In front of the school a new road was constructed at the same time as the school was being built. So narrow was it that I originally thought during construction, or perhaps more likely hoped, that this would become a cycle track or a narrow filtered road. However that is not the case; it is just another narrow road directly in front of the main school gates

Children use the pavement to get to the school by bike, as you'd expect

This road was a dead end from 2013 to 2016 until the school was built

A year apart, in 2015 and 2016 via google earth

A shame it didn't stay that way, at least for motor vehicles, as another through road already runs just slightly north of this street to access the school and the back of Here East so this road outside the front of the school really isn't needed

A filtered road outside a school in Delft, the Netherlands, one of many filtered roads I have cycled on past schools in the Netherlands. The main road near here is safe enough for children to cycle on too!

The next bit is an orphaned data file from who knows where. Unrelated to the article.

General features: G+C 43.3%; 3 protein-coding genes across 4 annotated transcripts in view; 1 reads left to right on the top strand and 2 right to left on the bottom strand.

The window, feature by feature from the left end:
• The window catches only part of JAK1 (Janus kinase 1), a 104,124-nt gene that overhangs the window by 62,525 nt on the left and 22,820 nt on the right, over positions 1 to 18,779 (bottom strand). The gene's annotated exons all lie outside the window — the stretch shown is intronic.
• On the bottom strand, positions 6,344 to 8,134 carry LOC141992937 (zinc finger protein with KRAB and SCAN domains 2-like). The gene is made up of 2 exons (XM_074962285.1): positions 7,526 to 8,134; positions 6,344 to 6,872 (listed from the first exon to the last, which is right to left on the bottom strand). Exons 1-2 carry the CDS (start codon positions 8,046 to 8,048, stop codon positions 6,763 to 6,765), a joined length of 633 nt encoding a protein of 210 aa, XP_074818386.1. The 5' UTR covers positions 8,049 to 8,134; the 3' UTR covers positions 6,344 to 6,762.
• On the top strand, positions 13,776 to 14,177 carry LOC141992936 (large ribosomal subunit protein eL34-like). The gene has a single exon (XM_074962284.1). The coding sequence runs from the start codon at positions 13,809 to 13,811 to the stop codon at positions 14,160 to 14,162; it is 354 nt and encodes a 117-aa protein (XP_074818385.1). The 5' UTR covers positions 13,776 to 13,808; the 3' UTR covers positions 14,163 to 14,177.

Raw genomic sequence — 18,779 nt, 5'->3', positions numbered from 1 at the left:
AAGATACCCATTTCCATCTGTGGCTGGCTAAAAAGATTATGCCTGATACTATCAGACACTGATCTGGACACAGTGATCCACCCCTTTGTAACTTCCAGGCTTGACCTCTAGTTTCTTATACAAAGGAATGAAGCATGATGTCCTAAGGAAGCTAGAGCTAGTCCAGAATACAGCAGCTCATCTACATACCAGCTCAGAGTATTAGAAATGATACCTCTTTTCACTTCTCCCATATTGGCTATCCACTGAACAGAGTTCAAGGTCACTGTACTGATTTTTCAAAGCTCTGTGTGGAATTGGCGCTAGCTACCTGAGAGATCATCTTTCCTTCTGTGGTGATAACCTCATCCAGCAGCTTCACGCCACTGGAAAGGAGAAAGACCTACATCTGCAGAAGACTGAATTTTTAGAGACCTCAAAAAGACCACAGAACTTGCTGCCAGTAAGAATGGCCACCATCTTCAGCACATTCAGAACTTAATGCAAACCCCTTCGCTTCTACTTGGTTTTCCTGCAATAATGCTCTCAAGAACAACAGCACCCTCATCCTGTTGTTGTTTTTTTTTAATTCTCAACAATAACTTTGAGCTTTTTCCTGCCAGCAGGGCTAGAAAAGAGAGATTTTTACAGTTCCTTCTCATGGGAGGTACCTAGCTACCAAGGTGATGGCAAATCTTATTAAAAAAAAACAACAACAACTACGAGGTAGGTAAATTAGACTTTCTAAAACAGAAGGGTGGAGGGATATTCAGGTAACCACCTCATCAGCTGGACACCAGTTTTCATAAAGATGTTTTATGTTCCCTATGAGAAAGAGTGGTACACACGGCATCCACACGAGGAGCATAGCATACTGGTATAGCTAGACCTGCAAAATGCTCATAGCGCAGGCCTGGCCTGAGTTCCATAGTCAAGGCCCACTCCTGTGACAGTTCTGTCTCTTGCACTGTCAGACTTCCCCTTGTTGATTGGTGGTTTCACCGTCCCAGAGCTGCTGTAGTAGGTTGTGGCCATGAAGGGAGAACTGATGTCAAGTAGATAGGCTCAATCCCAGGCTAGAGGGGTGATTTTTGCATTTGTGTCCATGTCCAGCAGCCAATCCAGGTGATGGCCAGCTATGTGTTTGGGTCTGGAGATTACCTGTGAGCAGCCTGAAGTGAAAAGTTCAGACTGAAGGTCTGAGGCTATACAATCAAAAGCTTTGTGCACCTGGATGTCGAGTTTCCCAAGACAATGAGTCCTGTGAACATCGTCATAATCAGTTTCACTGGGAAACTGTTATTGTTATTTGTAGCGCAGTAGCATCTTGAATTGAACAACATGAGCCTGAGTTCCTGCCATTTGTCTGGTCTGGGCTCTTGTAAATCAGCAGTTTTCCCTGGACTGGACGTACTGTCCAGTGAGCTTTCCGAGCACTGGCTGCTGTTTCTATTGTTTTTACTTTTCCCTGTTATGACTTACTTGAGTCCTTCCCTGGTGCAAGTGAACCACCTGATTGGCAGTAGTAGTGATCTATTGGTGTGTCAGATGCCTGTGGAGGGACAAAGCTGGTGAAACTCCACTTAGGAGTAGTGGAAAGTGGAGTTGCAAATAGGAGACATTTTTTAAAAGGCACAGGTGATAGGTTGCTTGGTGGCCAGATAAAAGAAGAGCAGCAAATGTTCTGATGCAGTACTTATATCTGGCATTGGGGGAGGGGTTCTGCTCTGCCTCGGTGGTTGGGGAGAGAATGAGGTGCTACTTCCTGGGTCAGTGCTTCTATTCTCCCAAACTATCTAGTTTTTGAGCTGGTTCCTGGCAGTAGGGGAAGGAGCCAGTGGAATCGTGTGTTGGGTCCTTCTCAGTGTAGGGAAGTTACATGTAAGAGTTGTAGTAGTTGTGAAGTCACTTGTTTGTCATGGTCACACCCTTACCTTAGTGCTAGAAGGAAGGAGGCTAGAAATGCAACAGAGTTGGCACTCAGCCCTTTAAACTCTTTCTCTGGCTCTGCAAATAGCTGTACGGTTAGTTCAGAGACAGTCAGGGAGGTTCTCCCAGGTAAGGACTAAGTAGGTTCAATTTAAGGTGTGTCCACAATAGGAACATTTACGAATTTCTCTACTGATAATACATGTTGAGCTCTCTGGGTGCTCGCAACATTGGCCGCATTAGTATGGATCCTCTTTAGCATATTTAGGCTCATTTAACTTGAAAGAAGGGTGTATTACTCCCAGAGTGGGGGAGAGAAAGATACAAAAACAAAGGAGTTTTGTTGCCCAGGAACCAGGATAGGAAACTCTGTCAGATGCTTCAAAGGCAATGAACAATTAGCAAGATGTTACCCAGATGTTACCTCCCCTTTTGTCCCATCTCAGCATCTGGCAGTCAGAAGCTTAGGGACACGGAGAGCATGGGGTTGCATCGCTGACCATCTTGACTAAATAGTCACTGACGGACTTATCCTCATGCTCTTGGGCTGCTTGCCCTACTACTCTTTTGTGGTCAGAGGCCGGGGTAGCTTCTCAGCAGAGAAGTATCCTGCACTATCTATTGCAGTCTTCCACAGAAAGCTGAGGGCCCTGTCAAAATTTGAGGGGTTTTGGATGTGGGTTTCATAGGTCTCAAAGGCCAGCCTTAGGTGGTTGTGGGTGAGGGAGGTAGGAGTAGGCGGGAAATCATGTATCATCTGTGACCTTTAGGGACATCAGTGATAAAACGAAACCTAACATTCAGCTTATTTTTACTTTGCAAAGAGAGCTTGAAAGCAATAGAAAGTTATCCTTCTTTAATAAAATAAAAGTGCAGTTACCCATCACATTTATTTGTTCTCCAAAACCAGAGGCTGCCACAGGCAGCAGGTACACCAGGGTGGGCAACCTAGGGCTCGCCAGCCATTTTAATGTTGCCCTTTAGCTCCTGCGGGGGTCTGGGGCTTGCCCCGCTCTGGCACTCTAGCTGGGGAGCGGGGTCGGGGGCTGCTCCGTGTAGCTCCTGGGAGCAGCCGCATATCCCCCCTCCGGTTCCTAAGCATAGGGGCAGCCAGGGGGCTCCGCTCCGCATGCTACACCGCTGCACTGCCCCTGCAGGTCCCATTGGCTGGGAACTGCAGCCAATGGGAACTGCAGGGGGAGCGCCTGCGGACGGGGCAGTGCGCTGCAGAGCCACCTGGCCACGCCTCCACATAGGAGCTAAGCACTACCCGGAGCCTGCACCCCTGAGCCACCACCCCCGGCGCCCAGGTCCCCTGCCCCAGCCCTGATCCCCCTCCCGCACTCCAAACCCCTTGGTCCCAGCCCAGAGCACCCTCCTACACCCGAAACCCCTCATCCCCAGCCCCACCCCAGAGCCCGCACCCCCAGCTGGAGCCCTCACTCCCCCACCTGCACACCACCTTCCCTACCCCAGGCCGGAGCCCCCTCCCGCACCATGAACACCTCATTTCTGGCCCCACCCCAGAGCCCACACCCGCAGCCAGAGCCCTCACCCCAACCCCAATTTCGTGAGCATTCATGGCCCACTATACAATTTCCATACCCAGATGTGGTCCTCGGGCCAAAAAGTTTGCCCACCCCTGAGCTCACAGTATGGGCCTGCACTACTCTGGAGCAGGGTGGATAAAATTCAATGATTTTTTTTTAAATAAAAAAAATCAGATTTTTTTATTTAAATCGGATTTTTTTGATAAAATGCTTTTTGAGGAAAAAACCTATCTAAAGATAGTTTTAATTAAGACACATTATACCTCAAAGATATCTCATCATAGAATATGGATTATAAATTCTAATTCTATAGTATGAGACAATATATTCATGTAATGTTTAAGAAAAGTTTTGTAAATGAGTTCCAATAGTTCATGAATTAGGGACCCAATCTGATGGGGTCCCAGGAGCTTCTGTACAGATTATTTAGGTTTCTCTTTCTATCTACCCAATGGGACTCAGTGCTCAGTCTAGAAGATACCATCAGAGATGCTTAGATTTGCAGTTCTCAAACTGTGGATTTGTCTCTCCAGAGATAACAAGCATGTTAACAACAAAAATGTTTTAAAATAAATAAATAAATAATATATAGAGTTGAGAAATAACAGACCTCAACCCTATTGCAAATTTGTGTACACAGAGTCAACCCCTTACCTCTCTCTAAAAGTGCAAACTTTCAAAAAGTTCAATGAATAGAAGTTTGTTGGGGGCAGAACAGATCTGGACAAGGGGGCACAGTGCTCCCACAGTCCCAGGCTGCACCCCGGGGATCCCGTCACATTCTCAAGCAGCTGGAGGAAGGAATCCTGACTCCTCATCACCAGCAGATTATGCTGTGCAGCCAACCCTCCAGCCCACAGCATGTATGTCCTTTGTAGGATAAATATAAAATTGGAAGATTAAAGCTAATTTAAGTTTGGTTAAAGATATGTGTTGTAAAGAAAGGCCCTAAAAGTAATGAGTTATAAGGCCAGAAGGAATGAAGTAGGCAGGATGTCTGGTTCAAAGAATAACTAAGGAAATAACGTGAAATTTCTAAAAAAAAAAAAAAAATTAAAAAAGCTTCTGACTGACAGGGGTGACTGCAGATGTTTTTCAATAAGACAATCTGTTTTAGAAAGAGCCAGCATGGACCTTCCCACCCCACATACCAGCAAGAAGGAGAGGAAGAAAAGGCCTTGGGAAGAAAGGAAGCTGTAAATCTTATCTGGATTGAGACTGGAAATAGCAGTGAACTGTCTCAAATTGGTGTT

Copper Street was already a through route for bicycles coming from Hackney Wick and will be part of Quietway 6, running from Cycle Superhighway 2 in Tower Hamlets. It has to cross the River Lee Navigation to connect to the park and the bridge was built with stairs and a lift for access on the Hackney side. Unfortunately I've found the lift is often out of order; there is a groove to push bicycles up the stairs but obviously not much use if you're a family on a cargo bike (and I've assisted a few people with pushchairs up these stairs over the past few years). Even if the lift is in working order, most commuter types on road bikes seem to just carry their bikes up the stairs instead, rather than wait for the lift. Copper Street runs alongside the Copper Box, which again has ample cycle parking; a total of 50 Sheffield stands in a row outside the main entrance (30 large stands and 20 regular sized stands). Then in a clustered square at the end of Copper Street a cycle hire docking station and 40 more Sheffield stands, although according to all maps and artist visualisations of a completed East Wick this space will house a building one day. Cross over Waterden Road to access the main walking and cycling East - West route through the Northern section of the parklands and also to continue along quietway 6 over the River Lea and into Newham and the East Village / Chobham Manor. This section does fulfil the quietway requirement of being both direct and quiet, probably for the first time on this quietway route since leaving Cycle Superhighway 2